ubmarines are the pride of the U.S. Navy presented as some of the best submarines in any navy around the world. At least this was the idea until an old decommissioned submarine seemed to have a very weak hull structure, although on paper the hull was really sturdy. Upon checking the quality of the steel, it had failed to meet the standards presented by the U.S. Navy.
The inspectors thought that there may be a mistake, but everything came clear at the start of October 2021 when an attack submarine named USS Connecticut had its hull affected in a collision. On the 2nd of October USS Connecticut (SSN-22) struck an object whilst submerging that had destroyed the hull and compromised the submarine. The thing is that based on the impact, the hull was supposed to resist the damage, but it didn’t.
Although the investigation of the quality of steel used to produce submarines has been going on since early 2020, this was the last straw. This is because of USS Connecticut and all most U.S. submarines built in the past 32 years have been built with low-quality steel, putting not only the lives of sailors at risk but national safety in case of a war.
32 Years of Fraud
At hand, capitalism is great and profitable, but it does create a greedy society that forces people into taking fraudulent actions just to beat their competitors. I have seen many cases but this must be the worst by far. For the past 32 years, the Director of Metallurgy at Bradken Inc. in Tacoma has been falsifying the test results that measure the toughness of steel used to produce the hulls and other parts of U.S. submarines.
During the investigation to identify the source of poor quality steel the Department of Justice had identified at fault Bradken Inc. which has been the main supplier of steel for the U.S. Navy. The company is the one producing the hulls for ships and submarines as well as creating steel based on the strict requirements of the U.S. Navy. If a steel bach fails the metallurgist’s test then it cannot be used to produce anything for the U.S. Navy.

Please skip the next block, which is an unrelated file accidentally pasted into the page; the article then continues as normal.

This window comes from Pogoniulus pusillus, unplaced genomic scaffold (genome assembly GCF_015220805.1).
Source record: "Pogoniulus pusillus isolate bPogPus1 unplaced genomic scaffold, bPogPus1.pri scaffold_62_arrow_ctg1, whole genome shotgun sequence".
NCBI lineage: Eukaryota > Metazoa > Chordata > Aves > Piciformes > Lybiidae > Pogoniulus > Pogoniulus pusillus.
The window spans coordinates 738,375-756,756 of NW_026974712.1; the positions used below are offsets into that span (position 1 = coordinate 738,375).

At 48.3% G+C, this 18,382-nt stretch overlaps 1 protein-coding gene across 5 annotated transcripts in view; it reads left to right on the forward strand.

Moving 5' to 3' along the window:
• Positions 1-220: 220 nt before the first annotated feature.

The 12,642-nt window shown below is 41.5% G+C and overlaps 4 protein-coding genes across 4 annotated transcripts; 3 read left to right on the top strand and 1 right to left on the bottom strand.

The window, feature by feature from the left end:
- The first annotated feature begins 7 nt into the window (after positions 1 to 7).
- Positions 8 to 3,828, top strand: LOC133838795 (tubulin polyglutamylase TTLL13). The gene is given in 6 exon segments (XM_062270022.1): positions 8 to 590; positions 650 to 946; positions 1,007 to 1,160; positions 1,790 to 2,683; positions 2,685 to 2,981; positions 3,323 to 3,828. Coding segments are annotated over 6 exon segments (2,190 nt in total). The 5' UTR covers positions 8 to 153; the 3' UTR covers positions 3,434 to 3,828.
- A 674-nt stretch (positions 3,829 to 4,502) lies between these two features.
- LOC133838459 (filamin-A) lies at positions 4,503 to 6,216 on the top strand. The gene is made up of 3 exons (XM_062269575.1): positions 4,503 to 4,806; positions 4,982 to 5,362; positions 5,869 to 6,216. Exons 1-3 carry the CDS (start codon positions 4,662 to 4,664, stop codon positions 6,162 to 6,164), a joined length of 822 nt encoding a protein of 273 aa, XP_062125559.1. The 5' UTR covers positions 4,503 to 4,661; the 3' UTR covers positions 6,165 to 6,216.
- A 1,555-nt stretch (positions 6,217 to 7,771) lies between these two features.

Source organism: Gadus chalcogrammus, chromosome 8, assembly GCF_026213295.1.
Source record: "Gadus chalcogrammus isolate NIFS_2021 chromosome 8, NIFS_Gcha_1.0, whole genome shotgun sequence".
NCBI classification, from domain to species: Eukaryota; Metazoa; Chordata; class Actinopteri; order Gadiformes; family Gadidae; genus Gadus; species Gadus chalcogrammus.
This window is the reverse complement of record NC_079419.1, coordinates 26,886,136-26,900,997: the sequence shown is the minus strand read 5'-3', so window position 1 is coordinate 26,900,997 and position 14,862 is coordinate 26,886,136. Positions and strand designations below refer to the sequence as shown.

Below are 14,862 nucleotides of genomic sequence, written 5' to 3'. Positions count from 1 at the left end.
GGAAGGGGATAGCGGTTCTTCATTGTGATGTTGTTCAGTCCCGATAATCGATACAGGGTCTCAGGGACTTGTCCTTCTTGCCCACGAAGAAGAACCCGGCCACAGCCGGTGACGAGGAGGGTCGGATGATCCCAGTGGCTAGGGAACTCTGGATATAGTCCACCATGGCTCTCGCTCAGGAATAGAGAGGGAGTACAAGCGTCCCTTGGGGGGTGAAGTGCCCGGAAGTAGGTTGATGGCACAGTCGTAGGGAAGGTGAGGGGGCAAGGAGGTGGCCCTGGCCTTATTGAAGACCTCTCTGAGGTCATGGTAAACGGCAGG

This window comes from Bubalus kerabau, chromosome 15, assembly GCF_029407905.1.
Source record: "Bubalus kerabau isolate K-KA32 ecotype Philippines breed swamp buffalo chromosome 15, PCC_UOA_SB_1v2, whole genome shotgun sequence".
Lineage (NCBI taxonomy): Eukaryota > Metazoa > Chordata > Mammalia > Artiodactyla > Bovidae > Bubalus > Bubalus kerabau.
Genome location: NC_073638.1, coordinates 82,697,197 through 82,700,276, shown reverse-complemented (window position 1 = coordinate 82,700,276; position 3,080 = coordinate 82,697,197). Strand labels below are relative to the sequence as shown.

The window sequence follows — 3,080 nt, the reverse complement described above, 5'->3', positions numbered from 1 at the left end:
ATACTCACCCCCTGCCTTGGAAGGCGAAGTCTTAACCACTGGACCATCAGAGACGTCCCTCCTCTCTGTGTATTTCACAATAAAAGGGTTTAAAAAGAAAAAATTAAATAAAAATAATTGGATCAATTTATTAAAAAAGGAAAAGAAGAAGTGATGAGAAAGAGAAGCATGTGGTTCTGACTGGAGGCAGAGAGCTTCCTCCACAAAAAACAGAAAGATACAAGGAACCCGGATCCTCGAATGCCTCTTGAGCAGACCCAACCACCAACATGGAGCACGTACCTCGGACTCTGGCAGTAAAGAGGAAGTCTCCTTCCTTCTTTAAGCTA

Elaine Thomas has been the Director of the metallurgy lab at Badken Inc. for the past 32 years and during her whole time, she had falsified the results for over 240 productions of steel. Getting that high quality of steel required by the Navy is difficult and it’s normal to have a few batches fail. Of course, this costs the company a lot, therefore someone ended up making a lot of money in the process.
After further investigation by the Department of Justice, it has been found out that no managerial body was aware of this fraud until 2017, but it seemed that no one had spoken about this until 2020 when the main investigation on the quality of steel had started. Besides Bradken’s deferred prosecution agreement, the company also had to pay $10,896,924 to resolve the allegations about the company selling substandard steel to the U.S. Navy.
Thomas has pleaded guilty to all the falsified tests and she is looking at a potential sentence of up to 10 years and at least a $1 million fine. The criminal case that has risen from this investigation that has been ongoing for almost 2 years is thanks to the U.S. Attorney’s Office for the Western District of Washington, the Civil Division’s Commercial Litigation Branch, the Department of Defense Office of Inspector General’s Defense Criminal Investigative Service, Naval Criminal Investigative Service, and the Defense Contract Audit Agency.
It is at least nice to see that at the age of 67, Thomas is making the right decision to plead guilty and to be honest there would be no point for her to say she isn’t when all the evidence is in the hands of the U.S. Attorney’s Office. It is interesting that for so many years there wasn’t a second pair of eyes to check any of this.
Thomas has still remained quiet and did not disclose a reason as to why she did this for so long. The better question is who profited the most from this as you don’t do fraudulent business without gaining anything in exchange. All of this information may come out on February 14th, 2022 when her sentence will be settled by U.S. District Judge Benjamin H.